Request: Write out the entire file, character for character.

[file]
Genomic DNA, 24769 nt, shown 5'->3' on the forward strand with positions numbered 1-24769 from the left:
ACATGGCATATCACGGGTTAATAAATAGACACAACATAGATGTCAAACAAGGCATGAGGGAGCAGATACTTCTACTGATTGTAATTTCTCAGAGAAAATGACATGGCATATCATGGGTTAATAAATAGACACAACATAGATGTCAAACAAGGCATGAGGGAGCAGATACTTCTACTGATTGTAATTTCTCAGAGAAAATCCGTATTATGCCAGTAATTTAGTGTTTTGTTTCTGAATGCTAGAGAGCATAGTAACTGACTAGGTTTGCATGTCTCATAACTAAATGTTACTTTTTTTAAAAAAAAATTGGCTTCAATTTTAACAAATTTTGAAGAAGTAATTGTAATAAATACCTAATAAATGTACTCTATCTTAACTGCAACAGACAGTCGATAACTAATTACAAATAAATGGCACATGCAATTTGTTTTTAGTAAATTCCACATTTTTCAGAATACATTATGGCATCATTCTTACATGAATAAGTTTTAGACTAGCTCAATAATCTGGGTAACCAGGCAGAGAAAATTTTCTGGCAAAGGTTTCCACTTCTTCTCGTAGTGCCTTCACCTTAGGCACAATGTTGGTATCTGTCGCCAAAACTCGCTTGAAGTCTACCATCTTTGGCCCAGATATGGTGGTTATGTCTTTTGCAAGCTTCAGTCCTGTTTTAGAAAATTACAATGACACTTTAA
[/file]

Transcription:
Genomic DNA, 24769 nt, shown 5'->3' on the forward strand with positions numbered 1-24769 from the left:
ACATGGCATATCACGGGTTAATAAATAGACACAACATAGATGTCAAACAAGGCATGAGGGAGCAGATACTTCTACTGATTGTAATTTCTCAGAGAAAATGACATGGCATATCATGGGTTAATAAATAGACACAACATAGATGTCAAACAAGGCATGAGGGAGCAGATACTTCTACTGATTGTAATTTCTCAGAGAAAATCCGTATTATGCCAGTAATTTAGTGTTTTGTTTCTGAATGCTAGAGAGCATAGTAACTGACTAGGTTTGCATGTCTCATAACTAAATGTTACTTTTTTTAAAAAAAAATTGGCTTCAATTTTAACAAATTTTGAAGAAGTAATTGTAATAAATACCTAATAAATGTACTCTATCTTAACTGCAACAGACAGTCGATAACTAATTACAAATAAATGGCACATGCAATTTGTTTTTAGTAAATTCCACATTTTTCAGAATACATTATGGCATCATTCTTACATGAATAAGTTTTAGACTAGCTCAATAATCTGGGTAACCAGGCAGAGAAAATTTTCTGGCAAAGGTTTCCACTTCTTCTCGTAGTGCCTTCACCTTAGGCACAATGTTGGTATCTGTCGCCAAAACTCGCTTGAAGTCTACCATCTTTGGCCCAGATATGGTGGTTATGTCTTTTGCAAGCTTCAGTCCTGTTTTAGAAAATTACAATGACACTTTAA